Still referring primarily to FIG. 1, computer 24 provides gate control signals to RF amplifier 18, which may be a gated TWT, for example, so as to turn the amplifier off between output signal pulses. Alternatively, the computer may control a diode switch (not shown) disposed between modulators 14 and 16, for example, to accomplish the gating function, or both methods may be used to implement improved gating.
The configuration of FIG. 5 is similar to that of FIG. 1 with the addition of a power monitor 32 coupled through directional coupler 34 so as to receive a sample of the RF output power from RF power amplifier 18. Computer 24 is programmed so that during a calibration mode of operation voltage controlled attenuator 22 is scanned over a predetermined range of attenuation values and the control parameter (control signals to 22) values and resultant power levels values are stored and tabulated. Then during operation the parameter values for the preselected desired power level sequence (weighting factors) are used. Such a calibration update mode may be run on a programmed schedule or by operator command.
The embodiment of FIG. 6 is similar to that of FIG. 1 except that the amplitude control is performed "open loop" by attenuator 22 under control of computer 24. The computer uses a table of attenuation values from a computer memory to set attenuator 22 so as to obtain the desired output power. Phase control is maintained by a feedback loop which includes phase modulator 14 and phase detector 30. It is noted that phase control can reduce frequency modulation (FM) noise which may be the higher noise source in a transmitter's output, i.e., higher than AM noise.
The arrangement of FIG. 7 illustrates the basic concept of frequency spectrum control by control of the input signal to the power amplifier 18. Computer 24 uses a table of attenuation values from a computer memory to control attenuator 22.
In accordance with the subject invention, an arrangement which uses pulsed input signals having different carrier frequencies (simultaneous multiple frequencies) can also be implemented. If the pulses are overlapped in the time domain (pulses are partially time coincident) then separate feedback loops would be used to control each input signal channel; this is shown in FIG. 8 for two frequencies. As there shown, signals which have a carrier frequency F1 are provided for a first signal channel by RF souce 10 and signals which have a carrier frequency F2 are provided for a second signal channel by a RF source 10'. The two feedback loops shown in FIG. 8 each operate in a manner similar to that described herein above relative to FIG. 1. The loops respond to the appropriate respective frequencies due to filter 38 and 38' which applies feedback signals for control of the F1 and F2 signal channels respectively. The output signal sample from directional coupler 20 is applied to a coupler 36 and two output signals therefrom are applied as respective inputs to filters 38 and 38'. The amplitude and phase controlled signals from amplitude modulator 16 and 16' are combined by coupler 40 and applied as a combined input signal to RF amplifier 18. Computer 24 controls the attenuation of voltage controlled attenuators 22 and 22' in the manner described herein above relative to FIG. 1. The amplitude weighting functions need not be the same for both signal channels; for example, computer 24 may be programmed to apply the 35 db sidelobe level weights (see Table I) to the signals, for the F1 channel and 45 db sidelobe level weights to the signals for the F2 channel. It is noted that the multiple carrier frequency implementation reduces loss of average power capability associated with the input signal amplitude control technique since the variation in peak power output during the overlap time is less than the peak power variation for weighted waveforms having no overlap.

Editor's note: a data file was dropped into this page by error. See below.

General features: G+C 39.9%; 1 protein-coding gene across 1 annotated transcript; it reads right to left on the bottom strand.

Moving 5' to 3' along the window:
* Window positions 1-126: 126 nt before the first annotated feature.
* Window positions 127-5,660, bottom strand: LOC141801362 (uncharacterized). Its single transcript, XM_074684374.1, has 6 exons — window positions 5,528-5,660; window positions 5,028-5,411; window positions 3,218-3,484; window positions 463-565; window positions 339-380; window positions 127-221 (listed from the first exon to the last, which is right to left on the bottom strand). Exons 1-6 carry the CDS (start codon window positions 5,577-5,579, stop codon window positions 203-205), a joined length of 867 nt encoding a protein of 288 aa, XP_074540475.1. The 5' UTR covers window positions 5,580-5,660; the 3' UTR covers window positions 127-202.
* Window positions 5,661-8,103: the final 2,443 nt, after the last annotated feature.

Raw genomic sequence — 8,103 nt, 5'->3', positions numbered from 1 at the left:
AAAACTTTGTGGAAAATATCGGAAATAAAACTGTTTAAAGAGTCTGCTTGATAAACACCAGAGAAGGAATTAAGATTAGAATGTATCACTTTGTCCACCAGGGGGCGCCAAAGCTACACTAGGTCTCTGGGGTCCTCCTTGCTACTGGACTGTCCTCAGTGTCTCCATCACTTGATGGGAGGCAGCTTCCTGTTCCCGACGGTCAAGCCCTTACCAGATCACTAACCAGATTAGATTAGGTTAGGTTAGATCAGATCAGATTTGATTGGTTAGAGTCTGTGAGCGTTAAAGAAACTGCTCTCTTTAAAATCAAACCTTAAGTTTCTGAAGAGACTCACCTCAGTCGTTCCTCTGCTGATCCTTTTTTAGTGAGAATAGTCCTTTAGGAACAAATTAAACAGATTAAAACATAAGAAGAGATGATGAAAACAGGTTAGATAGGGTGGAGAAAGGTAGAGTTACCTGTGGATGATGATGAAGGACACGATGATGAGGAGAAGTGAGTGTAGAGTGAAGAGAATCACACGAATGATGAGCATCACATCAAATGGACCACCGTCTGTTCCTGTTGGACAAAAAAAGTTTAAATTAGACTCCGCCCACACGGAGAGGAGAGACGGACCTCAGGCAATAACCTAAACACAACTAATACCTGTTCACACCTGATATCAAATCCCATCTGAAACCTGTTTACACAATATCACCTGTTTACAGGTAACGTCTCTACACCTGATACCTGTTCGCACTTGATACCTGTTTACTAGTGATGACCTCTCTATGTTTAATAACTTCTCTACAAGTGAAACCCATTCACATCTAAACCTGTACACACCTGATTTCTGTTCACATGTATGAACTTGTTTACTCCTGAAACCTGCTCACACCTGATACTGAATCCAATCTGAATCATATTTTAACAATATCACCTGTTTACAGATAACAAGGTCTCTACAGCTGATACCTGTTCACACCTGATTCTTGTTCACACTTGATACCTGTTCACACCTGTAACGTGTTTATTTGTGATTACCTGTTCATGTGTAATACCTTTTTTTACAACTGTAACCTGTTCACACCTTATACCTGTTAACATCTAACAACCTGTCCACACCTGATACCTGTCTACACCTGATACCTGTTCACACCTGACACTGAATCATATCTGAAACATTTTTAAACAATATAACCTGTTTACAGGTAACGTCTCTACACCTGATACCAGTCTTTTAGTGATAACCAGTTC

Thus having described a new and useful RF amplifier arrangement for providing output signals having a controlled or modified frequency distribution.
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|U.S. Classification||330/144, 342/175, 330/185, 330/149, 327/155|
|International Classification||H04B7/005, H03C1/00, H04L27/01, H03C1/06, G01S13/02, G01S7/28, G01S7/282|
|Cooperative Classification||H03C1/06, G01S7/023, G01S7/282|
|European Classification||G01S7/02B, G01S7/282, H03C1/06|
|Jun 28, 1984||AS||Assignment|
Owner name: HUGHES AIRCRAFT COMPANY, EL SEGUNDO, CA., A DE COR
Free format text: ASSIGNMENT OF ASSIGNORS INTEREST.;ASSIGNORS:WAGNER, GENE A.;NEWBERG, IRWIN L.;REEL/FRAME:004290/0899
Effective date: 19840628
|Feb 13, 1990||REMI||Maintenance fee reminder mailed|
|Mar 5, 1990||SULP||Surcharge for late payment|
|Mar 5, 1990||FPAY||Fee payment|
Year of fee payment: 4
|Jan 18, 1994||FPAY||Fee payment|
Year of fee payment: 8
|Jan 16, 1998||SULP||Surcharge for late payment|
|Jan 16, 1998||FPAY||Fee payment|
Year of fee payment: 12